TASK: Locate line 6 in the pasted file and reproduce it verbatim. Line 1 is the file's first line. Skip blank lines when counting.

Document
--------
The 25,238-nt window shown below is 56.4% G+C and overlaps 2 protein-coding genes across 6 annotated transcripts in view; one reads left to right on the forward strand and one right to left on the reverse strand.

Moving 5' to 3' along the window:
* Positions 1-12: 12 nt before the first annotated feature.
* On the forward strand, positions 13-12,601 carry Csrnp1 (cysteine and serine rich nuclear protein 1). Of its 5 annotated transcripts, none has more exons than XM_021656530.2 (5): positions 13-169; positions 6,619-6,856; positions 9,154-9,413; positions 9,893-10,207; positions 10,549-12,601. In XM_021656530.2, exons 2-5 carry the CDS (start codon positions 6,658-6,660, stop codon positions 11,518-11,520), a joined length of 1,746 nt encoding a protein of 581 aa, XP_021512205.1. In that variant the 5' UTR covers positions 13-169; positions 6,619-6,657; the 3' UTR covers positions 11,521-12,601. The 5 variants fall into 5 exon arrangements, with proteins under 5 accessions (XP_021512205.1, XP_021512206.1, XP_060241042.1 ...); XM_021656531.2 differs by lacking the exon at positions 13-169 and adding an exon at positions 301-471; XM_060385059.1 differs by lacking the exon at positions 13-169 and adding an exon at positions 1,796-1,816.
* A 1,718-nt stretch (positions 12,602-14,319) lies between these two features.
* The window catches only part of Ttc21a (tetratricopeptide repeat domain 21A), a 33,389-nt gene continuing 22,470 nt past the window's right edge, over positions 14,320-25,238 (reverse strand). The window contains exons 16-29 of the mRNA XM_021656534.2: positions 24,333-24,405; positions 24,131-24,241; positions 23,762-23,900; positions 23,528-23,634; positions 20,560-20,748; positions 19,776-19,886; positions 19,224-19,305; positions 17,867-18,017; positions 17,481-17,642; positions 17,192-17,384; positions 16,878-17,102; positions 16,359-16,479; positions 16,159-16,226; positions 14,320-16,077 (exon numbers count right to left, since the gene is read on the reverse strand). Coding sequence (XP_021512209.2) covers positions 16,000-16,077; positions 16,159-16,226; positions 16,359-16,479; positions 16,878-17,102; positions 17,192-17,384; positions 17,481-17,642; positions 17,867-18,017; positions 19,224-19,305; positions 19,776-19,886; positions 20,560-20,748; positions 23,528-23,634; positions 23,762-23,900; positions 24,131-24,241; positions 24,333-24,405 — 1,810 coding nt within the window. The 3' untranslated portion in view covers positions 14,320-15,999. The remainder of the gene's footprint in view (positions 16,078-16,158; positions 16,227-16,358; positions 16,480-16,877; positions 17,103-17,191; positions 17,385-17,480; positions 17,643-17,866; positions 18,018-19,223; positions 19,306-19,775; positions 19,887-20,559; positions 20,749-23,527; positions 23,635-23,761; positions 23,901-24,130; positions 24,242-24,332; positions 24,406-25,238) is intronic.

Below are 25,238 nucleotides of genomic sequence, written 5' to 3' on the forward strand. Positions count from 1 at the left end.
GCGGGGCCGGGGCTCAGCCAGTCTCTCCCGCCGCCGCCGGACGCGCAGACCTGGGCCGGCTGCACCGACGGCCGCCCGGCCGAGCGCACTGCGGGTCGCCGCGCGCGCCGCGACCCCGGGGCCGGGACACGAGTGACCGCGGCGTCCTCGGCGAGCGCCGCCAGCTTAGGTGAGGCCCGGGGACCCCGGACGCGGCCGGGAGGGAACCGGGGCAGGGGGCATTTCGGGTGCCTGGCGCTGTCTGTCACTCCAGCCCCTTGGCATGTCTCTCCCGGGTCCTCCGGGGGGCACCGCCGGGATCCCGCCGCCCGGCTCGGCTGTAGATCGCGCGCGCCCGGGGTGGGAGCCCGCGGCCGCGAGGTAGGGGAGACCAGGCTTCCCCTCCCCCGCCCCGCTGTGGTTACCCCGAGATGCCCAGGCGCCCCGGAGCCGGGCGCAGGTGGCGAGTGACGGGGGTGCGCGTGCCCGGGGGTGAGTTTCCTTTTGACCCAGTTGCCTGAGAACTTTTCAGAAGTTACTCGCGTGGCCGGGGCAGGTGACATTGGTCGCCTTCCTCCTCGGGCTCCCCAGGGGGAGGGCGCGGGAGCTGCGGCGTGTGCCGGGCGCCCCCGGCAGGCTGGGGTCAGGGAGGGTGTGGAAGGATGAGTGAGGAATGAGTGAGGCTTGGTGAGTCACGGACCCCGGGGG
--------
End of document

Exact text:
* The window catches only part of Ttc21a (tetratricopeptide repeat domain 21A), a 33,389-nt gene continuing 22,470 nt past the window's right edge, over positions 14,320-25,238 (reverse strand). The window contains exons 16-29 of the mRNA XM_021656534.2: positions 24,333-24,405; positions 24,131-24,241; positions 23,762-23,900; positions 23,528-23,634; positions 20,560-20,748; positions 19,776-19,886; positions 19,224-19,305; positions 17,867-18,017; positions 17,481-17,642; positions 17,192-17,384; positions 16,878-17,102; positions 16,359-16,479; positions 16,159-16,226; positions 14,320-16,077 (exon numbers count right to left, since the gene is read on the reverse strand). Coding sequence (XP_021512209.2) covers positions 16,000-16,077; positions 16,159-16,226; positions 16,359-16,479; positions 16,878-17,102; positions 17,192-17,384; positions 17,481-17,642; positions 17,867-18,017; positions 19,224-19,305; positions 19,776-19,886; positions 20,560-20,748; positions 23,528-23,634; positions 23,762-23,900; positions 24,131-24,241; positions 24,333-24,405 — 1,810 coding nt within the window. The 3' untranslated portion in view covers positions 14,320-15,999. The remainder of the gene's footprint in view (positions 16,078-16,158; positions 16,227-16,358; positions 16,480-16,877; positions 17,103-17,191; positions 17,385-17,480; positions 17,643-17,866; positions 18,018-19,223; positions 19,306-19,775; positions 19,887-20,559; positions 20,749-23,527; positions 23,635-23,761; positions 23,901-24,130; positions 24,242-24,332; positions 24,406-25,238) is intronic.